Pongal Significance and Rituals Explained•
Posted on January 13 2023
Pongal is a three-day to four-day festival celebrated by the people of Tamilnadu. The first day of the festival occurs in the auspicious Tamil Thai month in accordance with the Tamil solar calendar. This is typically in January on the 14th or 15th of the month when crops like sugarcane, rice and turmeric are harvest.
Pongal is essentially a harvest festival and hence the main focus is to offer one’s obeisance to the Sun God and the farm animals for helping to achieve a plentiful harvest. Farmers also pay their respects to Lord Indra, the rain god and their farming implements like the plough.
The word Pongal means to boil and overflow. Interestingly, a traditional dish is prepared on this day by boiling rice from the harvest in milk along with lentils, turmeric and jaggery and allowing it to spill over. This is usually done outdoors in an earthen pot with all the family members assembling around the pot. The cooked pongal is first offered to the deities, after which it is distributed among the family members.
Read on to know the practices and rituals observed over the four-day celebration period.
Day 1 – Bhogi Pongal
This day marks the beginning of the Pongal festival celebrations. Family members engage themselves actively in cleaning their houses thoroughly and making them spic and span. All old belongings that are not in use are discarded and burnt in a bonfire made with wood and dung cakes when the fire starts burning well. This is a symbolic representation to indicate a fresh and new start.
People decorate their houses and sometimes even paint them to elevate the festive mood and wear new clothes. Farmers in villages paint the horns of their buffaloes and oxen. Lord Indra is worshipped on this day thanking Him for the rains for the harvest and for rains in the future years as well.
Day 2 – Surya Pongal
This is the most important day among all the four days. As the name highlights, people honour the Sun God on this day. They prepare the Pongal dish on this day and shout out “Pongalo Pongal” cheerfully as the milk boils. Some members also blow a conch along with the shouts.
The pot is often decorated with a flower garland or turmeric leaves. The stove on which the pot is placed is surrounded by at least a couple of sugarcane stalks. The entrance of the houses is decorated with colourful floral or geometric patterns called kolams. This is done in the early morning hours and should be performed only after a bath. Mango and banana leaves are also used for decoration.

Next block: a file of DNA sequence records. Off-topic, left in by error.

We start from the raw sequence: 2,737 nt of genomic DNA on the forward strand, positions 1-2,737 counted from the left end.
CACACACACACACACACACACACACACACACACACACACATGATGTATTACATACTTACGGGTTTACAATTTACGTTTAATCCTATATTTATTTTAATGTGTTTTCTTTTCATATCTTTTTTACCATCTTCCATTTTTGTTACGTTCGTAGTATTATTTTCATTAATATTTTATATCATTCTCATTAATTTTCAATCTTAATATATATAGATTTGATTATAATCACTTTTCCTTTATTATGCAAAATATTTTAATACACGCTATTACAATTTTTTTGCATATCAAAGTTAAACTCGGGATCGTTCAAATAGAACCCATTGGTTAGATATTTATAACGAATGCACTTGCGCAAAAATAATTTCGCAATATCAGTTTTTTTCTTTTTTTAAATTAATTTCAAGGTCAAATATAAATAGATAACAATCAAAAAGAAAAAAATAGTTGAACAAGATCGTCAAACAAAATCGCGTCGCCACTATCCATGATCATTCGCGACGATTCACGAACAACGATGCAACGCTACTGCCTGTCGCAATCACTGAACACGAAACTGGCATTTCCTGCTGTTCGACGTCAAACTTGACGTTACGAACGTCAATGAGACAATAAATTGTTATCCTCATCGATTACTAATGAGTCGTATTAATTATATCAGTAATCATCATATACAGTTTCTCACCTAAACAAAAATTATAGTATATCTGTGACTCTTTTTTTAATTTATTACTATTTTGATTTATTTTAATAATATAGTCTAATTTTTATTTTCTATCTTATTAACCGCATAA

Day 3 – Maatu Pongal
This day is celebrated to worship and honour the cattle that helped in ploughing the lands. The term mattu is a generic term and is used to refer to cattle, bullocks or cows. This day is generally of more significance to villagers than those who live in the city. The cattle are considered to be a rich source of wealth for providing human beings with dairy products, as well as agricultural aid, fertilizers and transport. The cows are bathed with oil and turmeric water. After this, they are decorated with floral garlands, bells and multi-coloured beads. Their horns are also painted in vibrant colours if not done so already. Farmers apply kumkum on the foreheads of their cattle. They are then worshipped and offered bananas along with a mixture of venn pongal, honey and jaggery.
In some places, people visit temples on this day to offer their prayers. These shrines host various dance-drama performances and processions. The popular cattle sport, jallikattu and manji-virattu held on this day with coin bags tied on to the horns of the bulls. Women and young girls observe a tradition called Kannum Pongal. They pray for the well-being of their brothers while the brothers affirm their love for their married sisters and shower them with gifts. This is also a day when people from Tamilnadu remember the great Tamil poet Thiruvalluvar.
Day 4 – Kaanum Pongal
This day is the last day of the Pongal celebrations. The term Kaanum is used to indicate the phrase to visit. People give importance to strengthening ties and community bonds on this day. There is usually a reunion of families and they get together for a grand feast. In villages, the gathering takes place on a riverbank and the meal is termed as kootanchoru. The leftover pongal is kept outdoors in the courtyard on a washed turmeric leaf along with sugarcane as well as betel nuts and leaves.
The young members of the family seek the blessings of the elders from their family. Elders who come visiting at times give youngsters some money as a gift. People also visit their friends and neighbours to wish them. Communities hold social events like traditional dances such as kolattam and mayilattam.
Written by - Deepthi K